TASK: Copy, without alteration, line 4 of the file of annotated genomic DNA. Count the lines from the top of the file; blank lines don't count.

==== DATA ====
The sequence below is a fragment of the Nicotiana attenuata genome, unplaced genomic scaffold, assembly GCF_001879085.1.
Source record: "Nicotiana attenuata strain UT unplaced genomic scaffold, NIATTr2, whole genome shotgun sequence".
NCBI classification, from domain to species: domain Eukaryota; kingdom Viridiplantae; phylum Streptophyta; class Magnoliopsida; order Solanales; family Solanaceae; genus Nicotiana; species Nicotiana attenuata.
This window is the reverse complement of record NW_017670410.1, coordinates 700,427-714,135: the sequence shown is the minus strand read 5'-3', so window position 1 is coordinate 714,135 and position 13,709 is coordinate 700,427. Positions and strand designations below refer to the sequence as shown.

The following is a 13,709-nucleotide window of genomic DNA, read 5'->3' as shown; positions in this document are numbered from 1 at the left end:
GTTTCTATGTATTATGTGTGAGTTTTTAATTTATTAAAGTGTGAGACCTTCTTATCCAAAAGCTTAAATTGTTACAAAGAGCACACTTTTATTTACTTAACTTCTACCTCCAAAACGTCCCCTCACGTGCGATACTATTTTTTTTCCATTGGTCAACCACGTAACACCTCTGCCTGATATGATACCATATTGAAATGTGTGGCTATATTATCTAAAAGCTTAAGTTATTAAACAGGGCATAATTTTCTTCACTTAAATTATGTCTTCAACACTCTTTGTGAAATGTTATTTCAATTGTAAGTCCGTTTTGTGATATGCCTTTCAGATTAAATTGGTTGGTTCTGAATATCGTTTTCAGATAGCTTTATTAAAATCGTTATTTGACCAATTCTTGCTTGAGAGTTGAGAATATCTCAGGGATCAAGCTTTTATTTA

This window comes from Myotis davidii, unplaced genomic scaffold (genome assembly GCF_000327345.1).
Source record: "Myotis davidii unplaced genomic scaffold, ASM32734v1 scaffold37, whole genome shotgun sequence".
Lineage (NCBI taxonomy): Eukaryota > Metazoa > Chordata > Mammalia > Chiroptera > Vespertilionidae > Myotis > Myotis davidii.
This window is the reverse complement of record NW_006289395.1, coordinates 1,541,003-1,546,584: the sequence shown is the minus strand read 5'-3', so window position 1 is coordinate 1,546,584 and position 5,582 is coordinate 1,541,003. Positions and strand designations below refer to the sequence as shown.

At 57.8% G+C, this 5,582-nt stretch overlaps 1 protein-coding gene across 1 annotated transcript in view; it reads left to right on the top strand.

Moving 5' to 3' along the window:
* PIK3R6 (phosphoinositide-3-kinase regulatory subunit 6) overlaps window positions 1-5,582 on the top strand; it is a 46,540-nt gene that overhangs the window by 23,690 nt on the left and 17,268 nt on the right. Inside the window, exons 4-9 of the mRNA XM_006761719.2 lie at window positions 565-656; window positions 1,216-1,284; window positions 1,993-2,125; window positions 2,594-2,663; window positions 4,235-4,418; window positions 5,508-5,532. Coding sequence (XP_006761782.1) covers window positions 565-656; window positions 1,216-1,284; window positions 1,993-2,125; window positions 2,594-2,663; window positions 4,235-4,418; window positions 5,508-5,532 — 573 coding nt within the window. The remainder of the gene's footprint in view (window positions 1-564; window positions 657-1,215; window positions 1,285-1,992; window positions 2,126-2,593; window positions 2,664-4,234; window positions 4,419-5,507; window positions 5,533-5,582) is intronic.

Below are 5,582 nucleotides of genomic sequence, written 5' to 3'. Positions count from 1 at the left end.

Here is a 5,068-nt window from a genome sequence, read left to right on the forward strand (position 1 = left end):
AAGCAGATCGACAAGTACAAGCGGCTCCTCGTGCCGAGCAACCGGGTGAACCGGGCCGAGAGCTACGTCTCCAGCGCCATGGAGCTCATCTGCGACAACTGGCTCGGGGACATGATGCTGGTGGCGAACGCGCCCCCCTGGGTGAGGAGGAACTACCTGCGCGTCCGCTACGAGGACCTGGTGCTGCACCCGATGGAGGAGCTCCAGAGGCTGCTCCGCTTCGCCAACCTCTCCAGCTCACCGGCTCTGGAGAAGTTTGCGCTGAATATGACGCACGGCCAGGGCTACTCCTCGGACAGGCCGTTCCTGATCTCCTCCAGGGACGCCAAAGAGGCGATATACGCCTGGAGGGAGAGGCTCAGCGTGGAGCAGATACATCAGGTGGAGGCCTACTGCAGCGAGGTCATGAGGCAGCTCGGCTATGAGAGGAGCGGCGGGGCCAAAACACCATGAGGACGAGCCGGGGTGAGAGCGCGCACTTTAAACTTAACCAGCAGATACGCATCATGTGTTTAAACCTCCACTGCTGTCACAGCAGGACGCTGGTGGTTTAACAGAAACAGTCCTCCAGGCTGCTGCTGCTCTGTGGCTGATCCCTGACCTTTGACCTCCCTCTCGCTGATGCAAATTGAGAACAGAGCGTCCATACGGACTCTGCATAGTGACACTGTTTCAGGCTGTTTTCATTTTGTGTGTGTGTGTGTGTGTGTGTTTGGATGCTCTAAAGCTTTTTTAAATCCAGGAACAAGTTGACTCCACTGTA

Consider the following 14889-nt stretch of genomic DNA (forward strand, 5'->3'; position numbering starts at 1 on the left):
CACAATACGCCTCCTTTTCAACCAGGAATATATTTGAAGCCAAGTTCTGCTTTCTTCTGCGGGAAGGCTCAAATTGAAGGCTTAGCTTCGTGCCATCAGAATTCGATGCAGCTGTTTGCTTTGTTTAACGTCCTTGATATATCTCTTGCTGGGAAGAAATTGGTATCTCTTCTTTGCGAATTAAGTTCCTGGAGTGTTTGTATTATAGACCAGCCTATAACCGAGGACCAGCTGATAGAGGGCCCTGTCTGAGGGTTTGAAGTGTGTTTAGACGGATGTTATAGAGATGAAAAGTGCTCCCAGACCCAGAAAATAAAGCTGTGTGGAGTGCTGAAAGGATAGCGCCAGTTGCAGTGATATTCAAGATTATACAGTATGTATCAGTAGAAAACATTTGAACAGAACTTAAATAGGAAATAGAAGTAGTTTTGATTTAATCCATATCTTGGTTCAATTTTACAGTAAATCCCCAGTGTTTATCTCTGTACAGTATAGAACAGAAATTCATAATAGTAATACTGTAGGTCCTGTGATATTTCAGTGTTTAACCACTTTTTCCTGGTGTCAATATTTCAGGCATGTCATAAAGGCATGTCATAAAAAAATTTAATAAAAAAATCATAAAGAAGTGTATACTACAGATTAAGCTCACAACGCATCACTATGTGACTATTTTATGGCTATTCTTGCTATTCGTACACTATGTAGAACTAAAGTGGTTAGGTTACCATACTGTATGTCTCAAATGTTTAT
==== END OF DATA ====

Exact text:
This window is the reverse complement of record NW_017670410.1, coordinates 700,427-714,135: the sequence shown is the minus strand read 5'-3', so window position 1 is coordinate 714,135 and position 13,709 is coordinate 700,427. Positions and strand designations below refer to the sequence as shown.